Unspoken: More to consider

The controversy surrounding Kevin Hart, The Oscars goes beyond right vs. wrong

Kevin Hart faces controversy as tweets from 2010 resurface after he is announced as the host of The Oscars 2019. (Gregory Pace/Zuma Press/TNS PHOTO)
Kevin Hart faces controversy as tweets from 2010 resurface after he is announced as the host of The Oscars 2019. (Gregory Pace/Zuma Press/TNS PHOTO)
Demi Lawrence

Demi Lawrence is a sophomore journalism news major and writes "Unspoken" for The Daily News. Her views do not necessarily agree with those of the newspaper. Write to Demi at dnlawrence@bsu.edu.

I came into this controversial topic with the intent to back up my uneducated opinion of forgiveness. 

I have learned that people can change if they wish to. We are not the same people we were six months ago, or even six days ago. We should be willing to offer forgiveness, a token of amnesty for past mistakes when someone truthfully apologizes.

“Truthfully apologizes” are the keywords here. To me, an apology is “I am sorry,” not “I am sorry if I offended you.”

I stand here as an LGBT+ woman and I say this: I do not know how I feel about Kevin Hart, past and present. I am torn between forgiveness for past mistakes and holding those accountable for their actions so that I do not condone homophobia.

I am so torn in fact that I made a “To forgive” and “Not to forgive” list.

To forgive: He apologized twice. 

Kevin Hart was announced as the host of The Oscars 2019 Dec. 4. Not a day later, his homophobic tweets from 2010 surfaced once again, containing multiple slurs and saying how he would hurt his son if he ever found him playing with a doll house.

Again, as an LGBT+ woman, I thought “OK, he said some pretty nasty stuff. This offends me. But this more than eight years ago and he apologized, so I think it’s OK.”

What I realized though is that he never actually apologized before Dec. 6.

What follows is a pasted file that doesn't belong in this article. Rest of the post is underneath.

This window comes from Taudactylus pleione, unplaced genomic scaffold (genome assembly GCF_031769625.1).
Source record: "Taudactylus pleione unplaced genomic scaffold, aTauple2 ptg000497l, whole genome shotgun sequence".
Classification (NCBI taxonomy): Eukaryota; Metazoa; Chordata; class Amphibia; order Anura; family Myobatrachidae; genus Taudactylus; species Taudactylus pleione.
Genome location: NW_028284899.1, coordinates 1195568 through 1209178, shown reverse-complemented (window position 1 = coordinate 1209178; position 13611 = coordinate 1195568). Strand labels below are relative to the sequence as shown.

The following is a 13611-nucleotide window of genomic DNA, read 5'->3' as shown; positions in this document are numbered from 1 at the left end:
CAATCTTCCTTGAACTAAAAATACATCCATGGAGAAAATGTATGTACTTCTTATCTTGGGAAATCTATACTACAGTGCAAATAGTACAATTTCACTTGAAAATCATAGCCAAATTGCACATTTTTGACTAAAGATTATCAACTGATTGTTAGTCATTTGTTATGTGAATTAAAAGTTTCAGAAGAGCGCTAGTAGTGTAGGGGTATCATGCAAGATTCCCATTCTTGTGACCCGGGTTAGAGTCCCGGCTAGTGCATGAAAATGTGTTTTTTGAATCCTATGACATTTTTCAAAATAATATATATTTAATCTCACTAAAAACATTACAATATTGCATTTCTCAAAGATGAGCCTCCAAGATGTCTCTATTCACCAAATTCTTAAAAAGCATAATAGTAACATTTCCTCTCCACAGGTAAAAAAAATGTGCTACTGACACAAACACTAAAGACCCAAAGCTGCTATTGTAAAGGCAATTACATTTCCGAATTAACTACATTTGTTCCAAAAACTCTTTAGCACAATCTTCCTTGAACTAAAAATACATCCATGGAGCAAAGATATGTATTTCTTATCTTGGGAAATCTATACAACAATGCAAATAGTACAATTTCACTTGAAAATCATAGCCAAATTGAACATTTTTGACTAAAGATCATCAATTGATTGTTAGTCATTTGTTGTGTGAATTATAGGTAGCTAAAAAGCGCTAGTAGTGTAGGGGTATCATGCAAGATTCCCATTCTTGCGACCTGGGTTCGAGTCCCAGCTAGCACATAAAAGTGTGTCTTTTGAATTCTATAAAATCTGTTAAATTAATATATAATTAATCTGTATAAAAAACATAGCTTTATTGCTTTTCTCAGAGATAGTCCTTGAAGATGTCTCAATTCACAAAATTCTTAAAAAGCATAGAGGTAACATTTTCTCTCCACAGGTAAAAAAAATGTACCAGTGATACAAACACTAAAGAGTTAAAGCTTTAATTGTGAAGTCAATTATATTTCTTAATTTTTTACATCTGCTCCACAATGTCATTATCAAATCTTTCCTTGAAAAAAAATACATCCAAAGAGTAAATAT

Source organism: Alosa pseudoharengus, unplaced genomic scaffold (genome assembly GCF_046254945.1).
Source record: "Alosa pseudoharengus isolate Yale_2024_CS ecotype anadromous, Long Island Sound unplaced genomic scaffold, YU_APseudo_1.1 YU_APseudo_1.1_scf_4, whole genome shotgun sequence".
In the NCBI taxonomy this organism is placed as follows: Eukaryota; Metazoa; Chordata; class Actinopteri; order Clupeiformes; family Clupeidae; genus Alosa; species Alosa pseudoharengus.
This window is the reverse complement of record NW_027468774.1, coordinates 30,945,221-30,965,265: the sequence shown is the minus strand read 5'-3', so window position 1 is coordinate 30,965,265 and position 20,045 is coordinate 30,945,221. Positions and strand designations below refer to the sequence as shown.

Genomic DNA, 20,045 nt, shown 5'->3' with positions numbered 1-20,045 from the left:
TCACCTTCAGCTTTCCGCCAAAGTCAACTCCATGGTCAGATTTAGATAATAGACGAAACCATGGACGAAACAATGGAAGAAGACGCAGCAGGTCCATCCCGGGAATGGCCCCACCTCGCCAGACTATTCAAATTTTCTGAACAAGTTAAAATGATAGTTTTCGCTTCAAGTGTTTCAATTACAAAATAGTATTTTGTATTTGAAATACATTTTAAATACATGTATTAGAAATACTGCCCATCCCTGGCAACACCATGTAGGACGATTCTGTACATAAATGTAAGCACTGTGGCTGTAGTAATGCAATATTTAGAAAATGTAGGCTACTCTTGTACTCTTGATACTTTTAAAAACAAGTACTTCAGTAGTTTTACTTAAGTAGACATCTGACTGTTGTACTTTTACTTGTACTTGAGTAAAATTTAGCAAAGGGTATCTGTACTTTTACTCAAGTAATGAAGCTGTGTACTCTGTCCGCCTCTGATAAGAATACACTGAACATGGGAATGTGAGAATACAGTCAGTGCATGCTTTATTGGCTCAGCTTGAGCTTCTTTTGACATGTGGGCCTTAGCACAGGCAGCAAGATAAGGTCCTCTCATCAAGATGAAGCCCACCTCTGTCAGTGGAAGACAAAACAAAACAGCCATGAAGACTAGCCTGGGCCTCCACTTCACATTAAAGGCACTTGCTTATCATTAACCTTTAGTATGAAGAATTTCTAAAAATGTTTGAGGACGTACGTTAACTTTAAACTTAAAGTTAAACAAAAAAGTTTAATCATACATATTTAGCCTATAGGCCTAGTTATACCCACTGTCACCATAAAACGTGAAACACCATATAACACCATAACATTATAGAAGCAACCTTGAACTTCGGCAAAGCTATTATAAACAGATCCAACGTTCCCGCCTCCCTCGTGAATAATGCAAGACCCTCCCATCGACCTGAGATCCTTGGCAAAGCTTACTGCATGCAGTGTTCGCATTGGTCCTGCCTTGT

All Hart had done before being announced Oscar host was address the fact that he no longer makes jokes about the gay community. 

While he stated in an interview with Mens Health in 2013 that he doesn’t make gay jokes anymore because it’s “not on his agenda,” he went on to say in an interview with Playboy in 2014 “Whatever you say, any joke you make about the gay community, it’s going to be misconstrued. It’s not worth it.”

I have a major issue with this statement. It’s going to be misconstrued because homophobic jokes are homophobic and offensive. Of course they are going to be misconstrued because they were never funny in the first place. 

So how about you just don’t make homophobic jokes. Problem solved.

To not forgive: He was offensive on multiple occasions. 

The tweets are one thing, but a bit in his 2010 “Seriously Funny” comedy special is what did it for me.

“I got a lot of fears as a parent… One of my biggest fears as a parent is my son growing up and being gay. That’s a fear. Keep in mind I am not homophobic. I have nothing against gay people, be happy, do what you want to do. Me being a heterosexual male, if I can prevent my son from being gay, I will. Now, with that being said, I don’t know if I handle my son’s first gay moment correctly. Like every kid has a gay moment okay, every kid. Now when that happens you gotta nip it in the bud. You gotta stop it right then. ‘Hey, stop! That’s gay!’”

Not only did he tweet gay slurs and various other homophobic things, he used homophobia as a puppet for his so-called “comedy.”

His tweets were and are dangerous because the things he said he’d do to his son if he was gay are the realities of many gay youth today. According to a study done by the Williams Institute in 2012, 40 percent of the youth homeless population identified as LGBT+. Parents beating or even killing their kids for coming out as gay or even just showing “gay” qualities are news stories that I am no longer shocked to read.

With these, I am reminded of my struggle of coming out, of how at first my family did not accept me. I was never treated with physical violence, but I was silenced, manipulated and abused verbally, mentally and emotionally.